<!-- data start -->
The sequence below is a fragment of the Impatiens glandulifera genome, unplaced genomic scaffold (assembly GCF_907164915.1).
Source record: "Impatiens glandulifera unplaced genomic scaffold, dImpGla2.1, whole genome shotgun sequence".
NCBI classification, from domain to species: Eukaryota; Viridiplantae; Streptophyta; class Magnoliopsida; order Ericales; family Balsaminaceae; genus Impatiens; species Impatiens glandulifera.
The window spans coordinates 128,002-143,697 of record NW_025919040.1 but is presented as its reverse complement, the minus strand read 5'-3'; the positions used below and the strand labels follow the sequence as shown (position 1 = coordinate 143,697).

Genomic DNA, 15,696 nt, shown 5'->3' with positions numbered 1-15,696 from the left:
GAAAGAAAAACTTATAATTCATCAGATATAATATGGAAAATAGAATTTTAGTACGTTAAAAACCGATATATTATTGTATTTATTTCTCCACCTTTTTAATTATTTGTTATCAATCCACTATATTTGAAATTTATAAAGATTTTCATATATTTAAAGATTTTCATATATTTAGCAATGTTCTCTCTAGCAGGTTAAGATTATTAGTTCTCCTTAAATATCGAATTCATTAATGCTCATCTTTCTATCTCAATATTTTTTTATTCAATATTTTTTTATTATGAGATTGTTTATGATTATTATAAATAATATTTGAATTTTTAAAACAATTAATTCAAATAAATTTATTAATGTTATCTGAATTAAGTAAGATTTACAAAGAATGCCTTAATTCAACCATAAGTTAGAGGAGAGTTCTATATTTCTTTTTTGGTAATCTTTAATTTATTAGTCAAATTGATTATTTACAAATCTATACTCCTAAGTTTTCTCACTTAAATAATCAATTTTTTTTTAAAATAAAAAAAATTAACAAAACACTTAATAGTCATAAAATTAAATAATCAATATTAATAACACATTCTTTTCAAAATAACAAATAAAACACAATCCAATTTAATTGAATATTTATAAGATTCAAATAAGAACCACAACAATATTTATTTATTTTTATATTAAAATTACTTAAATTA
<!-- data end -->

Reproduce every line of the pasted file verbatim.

The sequence below is a fragment of the Impatiens glandulifera genome, unplaced genomic scaffold (assembly GCF_907164915.1).
Source record: "Impatiens glandulifera unplaced genomic scaffold, dImpGla2.1, whole genome shotgun sequence".
NCBI classification, from domain to species: Eukaryota; Viridiplantae; Streptophyta; class Magnoliopsida; order Ericales; family Balsaminaceae; genus Impatiens; species Impatiens glandulifera.
The window spans coordinates 128,002-143,697 of record NW_025919040.1 but is presented as its reverse complement, the minus strand read 5'-3'; the positions used below and the strand labels follow the sequence as shown (position 1 = coordinate 143,697).

Genomic DNA, 15,696 nt, shown 5'->3' with positions numbered 1-15,696 from the left:
GAAAGAAAAACTTATAATTCATCAGATATAATATGGAAAATAGAATTTTAGTACGTTAAAAACCGATATATTATTGTATTTATTTCTCCACCTTTTTAATTATTTGTTATCAATCCACTATATTTGAAATTTATAAAGATTTTCATATATTTAAAGATTTTCATATATTTAGCAATGTTCTCTCTAGCAGGTTAAGATTATTAGTTCTCCTTAAATATCGAATTCATTAATGCTCATCTTTCTATCTCAATATTTTTTTATTCAATATTTTTTTATTATGAGATTGTTTATGATTATTATAAATAATATTTGAATTTTTAAAACAATTAATTCAAATAAATTTATTAATGTTATCTGAATTAAGTAAGATTTACAAAGAATGCCTTAATTCAACCATAAGTTAGAGGAGAGTTCTATATTTCTTTTTTGGTAATCTTTAATTTATTAGTCAAATTGATTATTTACAAATCTATACTCCTAAGTTTTCTCACTTAAATAATCAATTTTTTTTTAAAATAAAAAAAATTAACAAAACACTTAATAGTCATAAAATTAAATAATCAATATTAATAACACATTCTTTTCAAAATAACAAATAAAACACAATCCAATTTAATTGAATATTTATAAGATTCAAATAAGAACCACAACAATATTTATTTATTTTTATATTAAAATTACTTAAATTA